September 9, 2015 / 1:55 PM / 2 years ago

Two Pakistani media workers shot dead in Karachi in 24 hours

3 Min Read

Rescue workers carry the body of journalist Aftab Alam, who was killed by unidentified gunmen, at a hospital morgue in Karachi, Pakistan, September 9, 2015.Akhtar Soomro

KARACHI, Pakistan (Reuters) - Gunmen in Pakistan shot dead a journalist on Wednesday, police said, less than 24 hours after a technician working for the country's most popular news channel was killed in a similar attack.

It was unclear who was behind the shootings in the southern port city of Karachi, or if they were linked. Police said bullet casings in the attack on the technician matched those from the recent murders of four policemen.

"Journalists are being continuously targeted," said Amin Yousaf of the Pakistan Federal Union of Journalists. "It’s time authorities do something instead of just giving lip-service to the issue."

Pakistan ranks among the world's most dangerous countries for journalists, with 14 recorded deaths in 2014, the International Federation of Journalists has said.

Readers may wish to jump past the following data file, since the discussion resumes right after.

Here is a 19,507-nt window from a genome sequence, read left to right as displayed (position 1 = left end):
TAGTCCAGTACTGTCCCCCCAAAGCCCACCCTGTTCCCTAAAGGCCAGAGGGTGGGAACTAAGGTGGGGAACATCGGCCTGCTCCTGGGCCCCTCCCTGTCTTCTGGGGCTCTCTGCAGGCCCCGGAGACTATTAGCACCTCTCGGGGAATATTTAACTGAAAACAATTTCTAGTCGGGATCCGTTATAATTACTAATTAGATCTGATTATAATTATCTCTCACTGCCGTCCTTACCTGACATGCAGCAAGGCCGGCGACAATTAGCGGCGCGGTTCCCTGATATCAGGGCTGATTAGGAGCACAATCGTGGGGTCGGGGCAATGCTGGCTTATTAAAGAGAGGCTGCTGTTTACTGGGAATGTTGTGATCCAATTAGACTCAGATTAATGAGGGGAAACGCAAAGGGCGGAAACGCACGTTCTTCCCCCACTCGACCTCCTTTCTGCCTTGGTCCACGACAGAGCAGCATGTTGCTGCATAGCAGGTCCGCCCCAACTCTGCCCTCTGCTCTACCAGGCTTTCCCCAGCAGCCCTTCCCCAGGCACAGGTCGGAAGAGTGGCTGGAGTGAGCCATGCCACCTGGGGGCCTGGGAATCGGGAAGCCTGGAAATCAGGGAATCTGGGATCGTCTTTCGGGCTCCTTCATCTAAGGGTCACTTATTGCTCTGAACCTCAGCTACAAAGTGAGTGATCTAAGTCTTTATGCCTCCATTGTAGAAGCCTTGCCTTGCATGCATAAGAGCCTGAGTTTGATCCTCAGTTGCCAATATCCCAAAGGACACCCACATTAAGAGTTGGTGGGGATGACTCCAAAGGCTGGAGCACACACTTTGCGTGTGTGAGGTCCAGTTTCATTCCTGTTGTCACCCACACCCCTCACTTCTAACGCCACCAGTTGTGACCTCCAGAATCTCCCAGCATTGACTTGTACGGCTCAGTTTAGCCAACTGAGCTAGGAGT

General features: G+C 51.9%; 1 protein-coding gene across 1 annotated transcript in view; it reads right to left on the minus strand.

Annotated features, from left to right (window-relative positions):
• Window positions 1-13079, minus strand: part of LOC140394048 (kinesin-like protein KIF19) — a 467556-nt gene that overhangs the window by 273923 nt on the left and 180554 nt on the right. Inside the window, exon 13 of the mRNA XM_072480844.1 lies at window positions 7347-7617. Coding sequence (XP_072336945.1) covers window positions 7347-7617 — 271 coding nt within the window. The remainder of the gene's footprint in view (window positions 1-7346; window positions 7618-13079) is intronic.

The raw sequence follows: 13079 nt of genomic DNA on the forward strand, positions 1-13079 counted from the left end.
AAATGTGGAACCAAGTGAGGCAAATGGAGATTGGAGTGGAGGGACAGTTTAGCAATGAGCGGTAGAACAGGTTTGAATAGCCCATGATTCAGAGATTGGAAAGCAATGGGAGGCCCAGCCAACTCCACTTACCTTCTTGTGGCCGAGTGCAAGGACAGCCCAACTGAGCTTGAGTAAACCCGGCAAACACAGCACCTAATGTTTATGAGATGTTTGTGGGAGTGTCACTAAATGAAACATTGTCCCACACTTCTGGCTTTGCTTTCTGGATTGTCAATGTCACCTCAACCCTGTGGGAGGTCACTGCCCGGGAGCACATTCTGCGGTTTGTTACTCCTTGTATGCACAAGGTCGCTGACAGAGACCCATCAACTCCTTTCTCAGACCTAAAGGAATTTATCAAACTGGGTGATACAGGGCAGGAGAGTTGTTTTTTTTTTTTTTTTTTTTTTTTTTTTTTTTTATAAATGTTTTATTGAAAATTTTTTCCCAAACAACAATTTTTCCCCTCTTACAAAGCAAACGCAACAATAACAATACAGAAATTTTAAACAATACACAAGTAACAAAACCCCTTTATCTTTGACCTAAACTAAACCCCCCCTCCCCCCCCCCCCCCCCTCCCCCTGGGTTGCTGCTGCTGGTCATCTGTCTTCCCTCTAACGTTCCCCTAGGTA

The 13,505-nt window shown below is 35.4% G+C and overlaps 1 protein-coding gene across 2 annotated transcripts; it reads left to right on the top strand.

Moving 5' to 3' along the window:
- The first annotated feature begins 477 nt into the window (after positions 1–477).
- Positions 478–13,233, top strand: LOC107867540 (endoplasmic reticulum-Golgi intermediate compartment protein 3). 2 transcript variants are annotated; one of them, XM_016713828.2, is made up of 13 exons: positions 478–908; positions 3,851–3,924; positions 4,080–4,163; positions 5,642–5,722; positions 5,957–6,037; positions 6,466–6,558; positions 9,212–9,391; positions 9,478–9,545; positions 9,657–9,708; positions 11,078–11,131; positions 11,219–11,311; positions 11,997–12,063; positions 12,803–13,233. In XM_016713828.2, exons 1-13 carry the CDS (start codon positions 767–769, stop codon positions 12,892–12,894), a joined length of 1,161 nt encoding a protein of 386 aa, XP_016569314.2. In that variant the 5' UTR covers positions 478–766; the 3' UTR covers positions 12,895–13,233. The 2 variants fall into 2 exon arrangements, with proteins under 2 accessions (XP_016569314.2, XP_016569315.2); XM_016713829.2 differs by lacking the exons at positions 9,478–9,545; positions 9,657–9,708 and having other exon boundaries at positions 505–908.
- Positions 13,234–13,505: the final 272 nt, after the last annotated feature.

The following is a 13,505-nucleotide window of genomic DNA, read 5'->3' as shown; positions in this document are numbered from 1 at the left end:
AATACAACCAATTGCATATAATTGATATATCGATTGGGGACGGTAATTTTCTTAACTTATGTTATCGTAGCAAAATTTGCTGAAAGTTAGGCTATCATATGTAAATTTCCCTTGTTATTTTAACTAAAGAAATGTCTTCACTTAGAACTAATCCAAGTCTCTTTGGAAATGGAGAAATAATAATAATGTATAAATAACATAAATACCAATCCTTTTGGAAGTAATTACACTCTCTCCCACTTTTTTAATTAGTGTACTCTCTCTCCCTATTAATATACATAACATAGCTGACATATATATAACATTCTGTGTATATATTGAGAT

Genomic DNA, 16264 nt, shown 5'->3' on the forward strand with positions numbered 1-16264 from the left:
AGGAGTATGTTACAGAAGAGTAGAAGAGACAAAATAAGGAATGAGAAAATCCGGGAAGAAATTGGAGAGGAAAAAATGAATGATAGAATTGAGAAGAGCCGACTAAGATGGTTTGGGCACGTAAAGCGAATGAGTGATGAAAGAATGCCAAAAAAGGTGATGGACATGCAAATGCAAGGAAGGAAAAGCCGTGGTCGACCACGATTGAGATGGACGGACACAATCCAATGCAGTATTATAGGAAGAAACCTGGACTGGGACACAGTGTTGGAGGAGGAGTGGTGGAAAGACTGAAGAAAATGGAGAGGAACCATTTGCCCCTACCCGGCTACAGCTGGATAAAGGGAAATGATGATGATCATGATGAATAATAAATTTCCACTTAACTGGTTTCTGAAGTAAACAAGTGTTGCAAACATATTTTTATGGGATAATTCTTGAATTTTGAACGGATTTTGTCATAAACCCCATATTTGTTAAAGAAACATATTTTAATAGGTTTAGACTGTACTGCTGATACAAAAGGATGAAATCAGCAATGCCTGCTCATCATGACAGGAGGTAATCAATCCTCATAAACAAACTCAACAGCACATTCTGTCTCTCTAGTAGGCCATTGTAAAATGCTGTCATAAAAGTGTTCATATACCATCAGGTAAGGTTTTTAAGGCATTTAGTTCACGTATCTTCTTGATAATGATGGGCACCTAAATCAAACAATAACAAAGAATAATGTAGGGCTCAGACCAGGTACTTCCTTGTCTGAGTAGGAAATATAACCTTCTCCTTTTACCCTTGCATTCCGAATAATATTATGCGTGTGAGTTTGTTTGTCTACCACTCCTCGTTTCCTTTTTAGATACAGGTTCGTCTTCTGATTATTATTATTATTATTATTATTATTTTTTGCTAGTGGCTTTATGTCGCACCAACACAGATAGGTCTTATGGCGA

Militant violence and crime are common in the financial hub of Karachi, which is home to 20 million people, the country's stock exchange and central bank.

The military launched a crackdown two years ago on armed gangs and suspected militants in Karachi, but a recent spate of attacks has raised questions about its effectiveness.

Police said Aftab Alam, the journalist killed on Wednesday, was on his way to pick up his children from school when he was attacked.

"As Aftab Alam came out of his house, two men on motor-bikes fired shots at him and escaped from the scene," Feroz Shah, a senior police officer told Reuters.

A former business reporter at news channel Geo News, Alam was unemployed at the time of his death.

Last year, Hamid Mir, the anchor of a top Geo political talk show, was shot and injured in Karachi, just weeks after television anchor Raza Rumi survived an attack in the eastern city of Lahore in which his driver died.

The Taliban, holed up in mountains on the Afghan border, have made repeated threats against reporters for portraying the insurgency in a negative light.

But the security forces and political parties have also been linked to the murders of some journalists.

Editing by Mehreen Zahra-Malik and Clarence Fernandez

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